Monday, December 17, 2012

And Three More...

Before I begin, I need to tell you that I am thinking already about my reading goals for 2013.  Are any of you thinking about reading goals?

After reading Await Your Reply by Dan Choan earlier in the fall, I was wondering around the used book store and came across You Remind Me of Me, also by Dan Choan.  It turned out that You Remind Me of Me is his debut novel, published in 2004.  I liked it.  It is also a novel about brothers and identity, as was Await Your Reply. Knowing that Choan is an adopted child,  I find it very interesting that he continues to explore the concept of identity.

You Remind Me of Me is the story of three lives all connected in ways they are not aware of.  It all begins with a young unmarried woman in 1966 who gives up a child for adoption.  The book is about Troy Timmens, who struggles with finding his place in the world.  However, his son, Loomis, is Troy's one stronghold...the one thing that does make sense and meaning of Troy's life.  Jonah Doyle is younger than Troy.  He was raised by his mother who always seemed bitter and lacking in love.  Jonah carries horrible scars on his face from a dog attack...but those aren't as bad as the scars he carries inside his heart.  After his mother commits suicide, Jonah sets out to try to make sense of both her life and his life, trying to understand how they became who they were.

I liked the way Choan wrote the story.  It goes back and forth between years and stories, but it never seemed too confusing to me.  Each chapter is titled by a date...I think that helped.   Good book!

On a lighter note, one of my book groups had chosen Dress Me in Corduroy and Denim by David Sedaris.  It was also published in 2004.  I guess that I am catching up on books written that year!  The book is a collection of essays...some of which are laugh out loud funny.  A good example of his writing (about his sister):

"Growing up, she had a reputation for dishonesty, and her relentless, often inappropriate truth telling is, to her, a way of turning that around. 'I'm not going to lie to you.' she'll say, forgetting that another option is to simply say nothing."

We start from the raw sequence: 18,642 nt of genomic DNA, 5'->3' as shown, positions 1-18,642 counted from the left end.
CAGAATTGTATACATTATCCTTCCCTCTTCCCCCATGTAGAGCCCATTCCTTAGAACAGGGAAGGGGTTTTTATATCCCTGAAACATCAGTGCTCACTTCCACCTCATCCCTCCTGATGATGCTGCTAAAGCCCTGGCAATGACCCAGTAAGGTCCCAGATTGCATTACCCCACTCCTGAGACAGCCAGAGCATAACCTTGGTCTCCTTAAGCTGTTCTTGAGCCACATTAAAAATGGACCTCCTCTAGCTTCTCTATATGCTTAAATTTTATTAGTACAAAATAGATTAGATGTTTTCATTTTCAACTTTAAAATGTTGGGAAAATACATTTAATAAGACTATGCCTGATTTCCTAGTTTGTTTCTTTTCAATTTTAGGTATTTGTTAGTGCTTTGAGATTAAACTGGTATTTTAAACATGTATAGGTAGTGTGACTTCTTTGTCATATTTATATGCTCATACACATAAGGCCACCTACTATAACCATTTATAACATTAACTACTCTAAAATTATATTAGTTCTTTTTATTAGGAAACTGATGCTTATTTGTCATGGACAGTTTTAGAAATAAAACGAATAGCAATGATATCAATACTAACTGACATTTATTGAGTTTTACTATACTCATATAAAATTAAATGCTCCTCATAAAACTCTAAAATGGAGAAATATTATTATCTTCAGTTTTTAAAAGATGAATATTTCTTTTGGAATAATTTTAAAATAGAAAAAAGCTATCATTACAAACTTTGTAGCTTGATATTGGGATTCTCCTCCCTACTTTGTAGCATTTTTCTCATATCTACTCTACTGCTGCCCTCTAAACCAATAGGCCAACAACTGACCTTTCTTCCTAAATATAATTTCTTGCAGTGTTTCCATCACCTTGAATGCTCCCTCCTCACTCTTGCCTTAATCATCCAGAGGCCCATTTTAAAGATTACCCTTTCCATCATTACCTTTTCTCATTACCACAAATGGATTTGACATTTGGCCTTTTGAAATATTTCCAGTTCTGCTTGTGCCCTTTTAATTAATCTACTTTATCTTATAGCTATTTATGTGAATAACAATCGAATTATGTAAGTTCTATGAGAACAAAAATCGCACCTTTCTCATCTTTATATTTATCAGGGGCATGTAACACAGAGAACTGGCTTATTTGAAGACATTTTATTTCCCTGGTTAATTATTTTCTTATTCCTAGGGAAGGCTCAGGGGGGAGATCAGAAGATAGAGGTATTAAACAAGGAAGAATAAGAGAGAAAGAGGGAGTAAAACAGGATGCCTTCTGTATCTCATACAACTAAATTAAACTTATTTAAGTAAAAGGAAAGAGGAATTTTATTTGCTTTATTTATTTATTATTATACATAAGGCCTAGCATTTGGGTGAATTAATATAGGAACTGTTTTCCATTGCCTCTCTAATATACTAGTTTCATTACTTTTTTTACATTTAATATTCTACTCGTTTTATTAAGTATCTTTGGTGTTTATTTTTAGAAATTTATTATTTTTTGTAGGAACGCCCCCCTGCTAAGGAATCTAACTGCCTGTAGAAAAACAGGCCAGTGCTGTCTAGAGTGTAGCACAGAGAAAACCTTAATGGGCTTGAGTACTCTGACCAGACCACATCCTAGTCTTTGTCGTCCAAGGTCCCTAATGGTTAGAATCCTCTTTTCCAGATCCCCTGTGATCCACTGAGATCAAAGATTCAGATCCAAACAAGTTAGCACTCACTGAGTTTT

Doesn't that sound like families?  It was great fun to read.  It is also light, quick reading, which is sometimes a perfect break between heavier books.  If you haven't read it, I recommend it!

I just finished reading The Twelve Tribes of Hattie by Ayana Mathis, Oprah's latest Book Club pick.  It is quite good.  This is also a debut novel, and I look forward to seeing more of her writing.  It is a bit reminiscent of Toni Morrison's writing.

Fifteen year old Hattie left Georgia to find a better life in 1924.  The story begins with Hattie meeting (and marrying) August and giving birth to twins.  She named them Philadelphia and Jubilee.  August thought the names were "crazy".

"Hattie's mother, if she were still alive, would have agreed with August.  She would have said Hattie had chosen vulgar names: 'low and showy' she would have called them.  But she was gone, and Hattie wanted to give her babies names that weren't already chiseled on a head stone in the family plots in Georgia, so she gave them names of promise and of hop, reaching forward names, not looking back ones."
The twins were the joy of Hattie's young life.  But after their birth, life began to get harder and Hattie lost her joy.

Each chapter is about one (sometimes two) of Hattie's children, but all intertwine as they tell the story of Hattie's life.  Hattie ended up having eleven children.  And at the end of the story, Hattie is left with a granddaughter, who completes the "twelve tribes".  And joy begins to return to Hattie's life.

And now I am off, to continue my reading...I have lots of books to finish and begin!

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